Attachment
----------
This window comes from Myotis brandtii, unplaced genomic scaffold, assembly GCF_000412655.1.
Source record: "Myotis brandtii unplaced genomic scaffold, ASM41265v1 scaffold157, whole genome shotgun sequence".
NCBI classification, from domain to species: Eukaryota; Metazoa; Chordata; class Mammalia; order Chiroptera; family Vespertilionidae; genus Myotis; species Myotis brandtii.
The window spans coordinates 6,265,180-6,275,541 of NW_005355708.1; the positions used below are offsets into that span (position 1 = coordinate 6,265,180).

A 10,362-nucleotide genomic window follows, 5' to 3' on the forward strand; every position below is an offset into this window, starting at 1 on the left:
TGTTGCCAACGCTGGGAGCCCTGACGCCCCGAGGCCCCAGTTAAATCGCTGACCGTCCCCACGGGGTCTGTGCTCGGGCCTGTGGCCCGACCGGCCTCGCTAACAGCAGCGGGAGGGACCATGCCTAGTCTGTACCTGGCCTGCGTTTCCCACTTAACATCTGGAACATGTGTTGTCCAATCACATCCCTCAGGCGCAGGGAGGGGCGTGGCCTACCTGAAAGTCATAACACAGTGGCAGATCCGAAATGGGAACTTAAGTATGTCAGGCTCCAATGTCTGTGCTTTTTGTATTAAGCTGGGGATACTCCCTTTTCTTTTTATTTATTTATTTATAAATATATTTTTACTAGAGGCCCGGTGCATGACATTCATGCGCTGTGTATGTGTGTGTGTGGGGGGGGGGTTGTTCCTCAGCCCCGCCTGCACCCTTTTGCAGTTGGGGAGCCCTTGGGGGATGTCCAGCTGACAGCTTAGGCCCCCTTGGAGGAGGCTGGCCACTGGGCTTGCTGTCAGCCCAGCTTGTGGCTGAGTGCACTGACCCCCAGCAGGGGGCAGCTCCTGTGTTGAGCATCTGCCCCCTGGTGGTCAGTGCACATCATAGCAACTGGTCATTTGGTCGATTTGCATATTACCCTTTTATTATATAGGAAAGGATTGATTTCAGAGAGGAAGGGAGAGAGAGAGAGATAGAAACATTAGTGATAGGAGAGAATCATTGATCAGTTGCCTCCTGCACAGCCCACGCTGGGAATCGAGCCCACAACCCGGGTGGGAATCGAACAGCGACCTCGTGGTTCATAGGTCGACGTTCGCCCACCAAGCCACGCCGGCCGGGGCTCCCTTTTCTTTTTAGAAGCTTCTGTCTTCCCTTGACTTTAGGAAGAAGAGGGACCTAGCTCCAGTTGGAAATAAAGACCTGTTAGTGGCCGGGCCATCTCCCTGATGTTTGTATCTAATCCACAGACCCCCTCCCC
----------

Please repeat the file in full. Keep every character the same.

This window comes from Myotis brandtii, unplaced genomic scaffold, assembly GCF_000412655.1.
Source record: "Myotis brandtii unplaced genomic scaffold, ASM41265v1 scaffold157, whole genome shotgun sequence".
NCBI classification, from domain to species: Eukaryota; Metazoa; Chordata; class Mammalia; order Chiroptera; family Vespertilionidae; genus Myotis; species Myotis brandtii.
The window spans coordinates 6,265,180-6,275,541 of NW_005355708.1; the positions used below are offsets into that span (position 1 = coordinate 6,265,180).

A 10,362-nucleotide genomic window follows, 5' to 3' on the forward strand; every position below is an offset into this window, starting at 1 on the left:
TGTTGCCAACGCTGGGAGCCCTGACGCCCCGAGGCCCCAGTTAAATCGCTGACCGTCCCCACGGGGTCTGTGCTCGGGCCTGTGGCCCGACCGGCCTCGCTAACAGCAGCGGGAGGGACCATGCCTAGTCTGTACCTGGCCTGCGTTTCCCACTTAACATCTGGAACATGTGTTGTCCAATCACATCCCTCAGGCGCAGGGAGGGGCGTGGCCTACCTGAAAGTCATAACACAGTGGCAGATCCGAAATGGGAACTTAAGTATGTCAGGCTCCAATGTCTGTGCTTTTTGTATTAAGCTGGGGATACTCCCTTTTCTTTTTATTTATTTATTTATAAATATATTTTTACTAGAGGCCCGGTGCATGACATTCATGCGCTGTGTATGTGTGTGTGTGGGGGGGGGGTTGTTCCTCAGCCCCGCCTGCACCCTTTTGCAGTTGGGGAGCCCTTGGGGGATGTCCAGCTGACAGCTTAGGCCCCCTTGGAGGAGGCTGGCCACTGGGCTTGCTGTCAGCCCAGCTTGTGGCTGAGTGCACTGACCCCCAGCAGGGGGCAGCTCCTGTGTTGAGCATCTGCCCCCTGGTGGTCAGTGCACATCATAGCAACTGGTCATTTGGTCGATTTGCATATTACCCTTTTATTATATAGGAAAGGATTGATTTCAGAGAGGAAGGGAGAGAGAGAGAGATAGAAACATTAGTGATAGGAGAGAATCATTGATCAGTTGCCTCCTGCACAGCCCACGCTGGGAATCGAGCCCACAACCCGGGTGGGAATCGAACAGCGACCTCGTGGTTCATAGGTCGACGTTCGCCCACCAAGCCACGCCGGCCGGGGCTCCCTTTTCTTTTTAGAAGCTTCTGTCTTCCCTTGACTTTAGGAAGAAGAGGGACCTAGCTCCAGTTGGAAATAAAGACCTGTTAGTGGCCGGGCCATCTCCCTGATGTTTGTATCTAATCCACAGACCCCCTCCCC